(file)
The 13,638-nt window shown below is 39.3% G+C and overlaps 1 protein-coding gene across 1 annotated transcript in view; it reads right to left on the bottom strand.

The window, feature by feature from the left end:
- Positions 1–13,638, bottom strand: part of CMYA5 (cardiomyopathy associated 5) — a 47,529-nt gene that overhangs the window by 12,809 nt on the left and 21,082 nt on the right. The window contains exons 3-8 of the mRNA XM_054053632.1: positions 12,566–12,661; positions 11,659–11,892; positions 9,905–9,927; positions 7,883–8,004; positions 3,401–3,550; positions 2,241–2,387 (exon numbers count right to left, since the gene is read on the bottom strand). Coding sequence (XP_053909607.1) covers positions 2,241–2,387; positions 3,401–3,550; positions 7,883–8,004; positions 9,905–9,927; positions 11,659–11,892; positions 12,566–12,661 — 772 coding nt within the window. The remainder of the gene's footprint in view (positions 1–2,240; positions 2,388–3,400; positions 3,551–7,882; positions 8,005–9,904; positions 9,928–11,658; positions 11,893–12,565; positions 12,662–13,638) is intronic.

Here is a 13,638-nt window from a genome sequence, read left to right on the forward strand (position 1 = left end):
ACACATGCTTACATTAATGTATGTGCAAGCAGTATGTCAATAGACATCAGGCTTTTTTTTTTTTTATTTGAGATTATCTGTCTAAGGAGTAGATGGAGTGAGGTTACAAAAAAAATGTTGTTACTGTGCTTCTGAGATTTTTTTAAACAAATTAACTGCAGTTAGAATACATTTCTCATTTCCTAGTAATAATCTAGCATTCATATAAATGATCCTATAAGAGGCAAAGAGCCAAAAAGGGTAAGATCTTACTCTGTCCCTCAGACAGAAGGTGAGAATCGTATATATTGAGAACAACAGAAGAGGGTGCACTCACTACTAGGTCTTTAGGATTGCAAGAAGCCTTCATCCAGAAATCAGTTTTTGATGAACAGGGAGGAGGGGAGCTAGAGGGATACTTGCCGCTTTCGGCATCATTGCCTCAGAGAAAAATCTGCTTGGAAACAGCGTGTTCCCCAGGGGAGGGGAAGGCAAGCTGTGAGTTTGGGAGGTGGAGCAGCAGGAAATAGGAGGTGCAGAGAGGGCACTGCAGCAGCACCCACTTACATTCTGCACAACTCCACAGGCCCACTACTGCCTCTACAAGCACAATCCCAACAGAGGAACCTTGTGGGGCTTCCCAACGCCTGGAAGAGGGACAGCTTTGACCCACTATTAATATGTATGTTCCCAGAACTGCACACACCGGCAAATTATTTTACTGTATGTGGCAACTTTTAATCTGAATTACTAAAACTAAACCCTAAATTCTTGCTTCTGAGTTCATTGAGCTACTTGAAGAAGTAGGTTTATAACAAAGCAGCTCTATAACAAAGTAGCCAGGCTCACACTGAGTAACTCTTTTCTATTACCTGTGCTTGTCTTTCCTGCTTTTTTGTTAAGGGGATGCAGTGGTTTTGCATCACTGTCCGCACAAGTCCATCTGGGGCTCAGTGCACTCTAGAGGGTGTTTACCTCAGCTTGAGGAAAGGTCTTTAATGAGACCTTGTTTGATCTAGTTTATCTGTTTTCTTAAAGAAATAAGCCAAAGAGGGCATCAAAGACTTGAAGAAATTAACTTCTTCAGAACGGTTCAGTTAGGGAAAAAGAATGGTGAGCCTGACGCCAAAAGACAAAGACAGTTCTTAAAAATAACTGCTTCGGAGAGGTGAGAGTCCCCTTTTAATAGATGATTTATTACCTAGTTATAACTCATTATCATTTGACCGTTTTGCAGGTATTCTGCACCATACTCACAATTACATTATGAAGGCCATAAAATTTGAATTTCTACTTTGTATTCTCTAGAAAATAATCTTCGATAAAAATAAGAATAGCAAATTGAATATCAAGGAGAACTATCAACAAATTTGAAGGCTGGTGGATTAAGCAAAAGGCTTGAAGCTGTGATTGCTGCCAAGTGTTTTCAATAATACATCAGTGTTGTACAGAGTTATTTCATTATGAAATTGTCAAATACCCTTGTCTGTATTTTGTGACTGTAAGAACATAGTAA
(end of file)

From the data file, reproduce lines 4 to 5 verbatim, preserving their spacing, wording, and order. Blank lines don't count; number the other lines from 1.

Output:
Here is a 13,638-nt window from a genome sequence, read left to right on the forward strand (position 1 = left end):
ACACATGCTTACATTAATGTATGTGCAAGCAGTATGTCAATAGACATCAGGCTTTTTTTTTTTTTATTTGAGATTATCTGTCTAAGGAGTAGATGGAGTGAGGTTACAAAAAAAATGTTGTTACTGTGCTTCTGAGATTTTTTTAAACAAATTAACTGCAGTTAGAATACATTTCTCATTTCCTAGTAATAATCTAGCATTCATATAAATGATCCTATAAGAGGCAAAGAGCCAAAAAGGGTAAGATCTTACTCTGTCCCTCAGACAGAAGGTGAGAATCGTATATATTGAGAACAACAGAAGAGGGTGCACTCACTACTAGGTCTTTAGGATTGCAAGAAGCCTTCATCCAGAAATCAGTTTTTGATGAACAGGGAGGAGGGGAGCTAGAGGGATACTTGCCGCTTTCGGCATCATTGCCTCAGAGAAAAATCTGCTTGGAAACAGCGTGTTCCCCAGGGGAGGGGAAGGCAAGCTGTGAGTTTGGGAGGTGGAGCAGCAGGAAATAGGAGGTGCAGAGAGGGCACTGCAGCAGCACCCACTTACATTCTGCACAACTCCACAGGCCCACTACTGCCTCTACAAGCACAATCCCAACAGAGGAACCTTGTGGGGCTTCCCAACGCCTGGAAGAGGGACAGCTTTGACCCACTATTAATATGTATGTTCCCAGAACTGCACACACCGGCAAATTATTTTACTGTATGTGGCAACTTTTAATCTGAATTACTAAAACTAAACCCTAAATTCTTGCTTCTGAGTTCATTGAGCTACTTGAAGAAGTAGGTTTATAACAAAGCAGCTCTATAACAAAGTAGCCAGGCTCACACTGAGTAACTCTTTTCTATTACCTGTGCTTGTCTTTCCTGCTTTTTTGTTAAGGGGATGCAGTGGTTTTGCATCACTGTCCGCACAAGTCCATCTGGGGCTCAGTGCACTCTAGAGGGTGTTTACCTCAGCTTGAGGAAAGGTCTTTAATGAGACCTTGTTTGATCTAGTTTATCTGTTTTCTTAAAGAAATAAGCCAAAGAGGGCATCAAAGACTTGAAGAAATTAACTTCTTCAGAACGGTTCAGTTAGGGAAAAAGAATGGTGAGCCTGACGCCAAAAGACAAAGACAGTTCTTAAAAATAACTGCTTCGGAGAGGTGAGAGTCCCCTTTTAATAGATGATTTATTACCTAGTTATAACTCATTATCATTTGACCGTTTTGCAGGTATTCTGCACCATACTCACAATTACATTATGAAGGCCATAAAATTTGAATTTCTACTTTGTATTCTCTAGAAAATAATCTTCGATAAAAATAAGAATAGCAAATTGAATATCAAGGAGAACTATCAACAAATTTGAAGGCTGGTGGATTAAGCAAAAGGCTTGAAGCTGTGATTGCTGCCAAGTGTTTTCAATAATACATCAGTGTTGTACAGAGTTATTTCATTATGAAATTGTCAAATACCCTTGTCTGTATTTTGTGACTGTAAGAACATAGTAA